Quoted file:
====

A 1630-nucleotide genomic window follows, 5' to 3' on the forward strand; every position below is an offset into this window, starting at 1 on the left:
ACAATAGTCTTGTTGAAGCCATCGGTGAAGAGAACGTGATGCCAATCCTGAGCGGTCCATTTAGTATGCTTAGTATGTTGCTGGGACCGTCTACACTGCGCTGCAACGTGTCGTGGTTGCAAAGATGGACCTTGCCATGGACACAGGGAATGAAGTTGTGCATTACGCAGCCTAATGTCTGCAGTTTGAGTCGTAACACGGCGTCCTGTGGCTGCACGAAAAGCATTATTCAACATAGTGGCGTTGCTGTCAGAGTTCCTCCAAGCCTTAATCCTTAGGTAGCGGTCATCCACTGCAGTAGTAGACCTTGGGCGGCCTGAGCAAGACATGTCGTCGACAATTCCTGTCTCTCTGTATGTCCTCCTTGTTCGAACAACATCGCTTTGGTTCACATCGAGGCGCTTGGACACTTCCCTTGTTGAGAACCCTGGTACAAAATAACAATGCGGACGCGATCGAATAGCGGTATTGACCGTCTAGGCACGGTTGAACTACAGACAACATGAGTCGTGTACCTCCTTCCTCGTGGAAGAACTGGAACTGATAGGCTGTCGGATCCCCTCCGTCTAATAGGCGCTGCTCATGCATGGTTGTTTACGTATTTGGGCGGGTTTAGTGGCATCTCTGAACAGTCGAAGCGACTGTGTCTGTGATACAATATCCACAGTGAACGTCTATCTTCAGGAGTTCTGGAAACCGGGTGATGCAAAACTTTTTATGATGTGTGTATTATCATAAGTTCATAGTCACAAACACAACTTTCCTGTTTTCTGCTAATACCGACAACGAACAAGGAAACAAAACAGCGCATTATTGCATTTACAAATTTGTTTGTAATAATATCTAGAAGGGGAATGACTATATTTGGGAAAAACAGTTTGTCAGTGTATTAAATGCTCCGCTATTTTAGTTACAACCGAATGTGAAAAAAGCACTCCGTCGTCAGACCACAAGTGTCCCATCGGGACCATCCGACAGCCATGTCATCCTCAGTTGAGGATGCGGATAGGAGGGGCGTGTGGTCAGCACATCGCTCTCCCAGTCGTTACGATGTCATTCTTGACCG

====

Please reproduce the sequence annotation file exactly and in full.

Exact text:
A 1630-nucleotide genomic window follows, 5' to 3' on the forward strand; every position below is an offset into this window, starting at 1 on the left:
ACAATAGTCTTGTTGAAGCCATCGGTGAAGAGAACGTGATGCCAATCCTGAGCGGTCCATTTAGTATGCTTAGTATGTTGCTGGGACCGTCTACACTGCGCTGCAACGTGTCGTGGTTGCAAAGATGGACCTTGCCATGGACACAGGGAATGAAGTTGTGCATTACGCAGCCTAATGTCTGCAGTTTGAGTCGTAACACGGCGTCCTGTGGCTGCACGAAAAGCATTATTCAACATAGTGGCGTTGCTGTCAGAGTTCCTCCAAGCCTTAATCCTTAGGTAGCGGTCATCCACTGCAGTAGTAGACCTTGGGCGGCCTGAGCAAGACATGTCGTCGACAATTCCTGTCTCTCTGTATGTCCTCCTTGTTCGAACAACATCGCTTTGGTTCACATCGAGGCGCTTGGACACTTCCCTTGTTGAGAACCCTGGTACAAAATAACAATGCGGACGCGATCGAATAGCGGTATTGACCGTCTAGGCACGGTTGAACTACAGACAACATGAGTCGTGTACCTCCTTCCTCGTGGAAGAACTGGAACTGATAGGCTGTCGGATCCCCTCCGTCTAATAGGCGCTGCTCATGCATGGTTGTTTACGTATTTGGGCGGGTTTAGTGGCATCTCTGAACAGTCGAAGCGACTGTGTCTGTGATACAATATCCACAGTGAACGTCTATCTTCAGGAGTTCTGGAAACCGGGTGATGCAAAACTTTTTATGATGTGTGTATTATCATAAGTTCATAGTCACAAACACAACTTTCCTGTTTTCTGCTAATACCGACAACGAACAAGGAAACAAAACAGCGCATTATTGCATTTACAAATTTGTTTGTAATAATATCTAGAAGGGGAATGACTATATTTGGGAAAAACAGTTTGTCAGTGTATTAAATGCTCCGCTATTTTAGTTACAACCGAATGTGAAAAAAGCACTCCGTCGTCAGACCACAAGTGTCCCATCGGGACCATCCGACAGCCATGTCATCCTCAGTTGAGGATGCGGATAGGAGGGGCGTGTGGTCAGCACATCGCTCTCCCAGTCGTTACGATGTCATTCTTGACCG